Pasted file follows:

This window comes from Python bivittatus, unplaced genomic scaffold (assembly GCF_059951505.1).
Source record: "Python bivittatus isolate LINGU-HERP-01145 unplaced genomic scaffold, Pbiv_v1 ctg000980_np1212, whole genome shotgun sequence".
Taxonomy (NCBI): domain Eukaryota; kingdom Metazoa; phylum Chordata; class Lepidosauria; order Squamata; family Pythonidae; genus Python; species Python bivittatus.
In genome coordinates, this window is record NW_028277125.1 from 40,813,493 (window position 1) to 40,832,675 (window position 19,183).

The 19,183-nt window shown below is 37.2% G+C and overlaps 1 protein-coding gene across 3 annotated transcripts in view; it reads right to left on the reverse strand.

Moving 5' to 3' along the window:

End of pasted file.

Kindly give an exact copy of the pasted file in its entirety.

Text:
This window comes from Python bivittatus, unplaced genomic scaffold (assembly GCF_059951505.1).
Source record: "Python bivittatus isolate LINGU-HERP-01145 unplaced genomic scaffold, Pbiv_v1 ctg000980_np1212, whole genome shotgun sequence".
Taxonomy (NCBI): domain Eukaryota; kingdom Metazoa; phylum Chordata; class Lepidosauria; order Squamata; family Pythonidae; genus Python; species Python bivittatus.
In genome coordinates, this window is record NW_028277125.1 from 40,813,493 (window position 1) to 40,832,675 (window position 19,183).

The 19,183-nt window shown below is 37.2% G+C and overlaps 1 protein-coding gene across 3 annotated transcripts in view; it reads right to left on the reverse strand.

Moving 5' to 3' along the window: